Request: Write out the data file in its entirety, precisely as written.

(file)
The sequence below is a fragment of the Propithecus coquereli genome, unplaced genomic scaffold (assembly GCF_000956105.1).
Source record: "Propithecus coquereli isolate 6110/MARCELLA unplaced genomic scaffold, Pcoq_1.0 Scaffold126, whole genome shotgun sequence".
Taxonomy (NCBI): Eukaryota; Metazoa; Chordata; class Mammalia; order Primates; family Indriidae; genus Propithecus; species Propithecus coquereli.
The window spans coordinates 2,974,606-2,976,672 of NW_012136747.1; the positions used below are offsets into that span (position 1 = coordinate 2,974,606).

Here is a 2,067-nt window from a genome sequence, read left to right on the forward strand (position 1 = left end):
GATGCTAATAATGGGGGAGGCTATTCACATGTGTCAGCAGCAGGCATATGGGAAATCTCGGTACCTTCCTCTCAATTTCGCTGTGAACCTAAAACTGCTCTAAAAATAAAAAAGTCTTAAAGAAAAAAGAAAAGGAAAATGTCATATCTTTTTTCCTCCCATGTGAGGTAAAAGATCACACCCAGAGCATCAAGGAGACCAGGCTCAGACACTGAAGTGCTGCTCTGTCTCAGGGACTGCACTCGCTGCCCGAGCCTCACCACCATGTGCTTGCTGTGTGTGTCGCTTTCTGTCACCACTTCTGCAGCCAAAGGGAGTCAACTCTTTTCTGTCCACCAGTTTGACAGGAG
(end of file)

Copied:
The sequence below is a fragment of the Propithecus coquereli genome, unplaced genomic scaffold (assembly GCF_000956105.1).
Source record: "Propithecus coquereli isolate 6110/MARCELLA unplaced genomic scaffold, Pcoq_1.0 Scaffold126, whole genome shotgun sequence".
Taxonomy (NCBI): Eukaryota; Metazoa; Chordata; class Mammalia; order Primates; family Indriidae; genus Propithecus; species Propithecus coquereli.
The window spans coordinates 2,974,606-2,976,672 of NW_012136747.1; the positions used below are offsets into that span (position 1 = coordinate 2,974,606).

Here is a 2,067-nt window from a genome sequence, read left to right on the forward strand (position 1 = left end):
GATGCTAATAATGGGGGAGGCTATTCACATGTGTCAGCAGCAGGCATATGGGAAATCTCGGTACCTTCCTCTCAATTTCGCTGTGAACCTAAAACTGCTCTAAAAATAAAAAAGTCTTAAAGAAAAAAGAAAAGGAAAATGTCATATCTTTTTTCCTCCCATGTGAGGTAAAAGATCACACCCAGAGCATCAAGGAGACCAGGCTCAGACACTGAAGTGCTGCTCTGTCTCAGGGACTGCACTCGCTGCCCGAGCCTCACCACCATGTGCTTGCTGTGTGTGTCGCTTTCTGTCACCACTTCTGCAGCCAAAGGGAGTCAACTCTTTTCTGTCCACCAGTTTGACAGGAG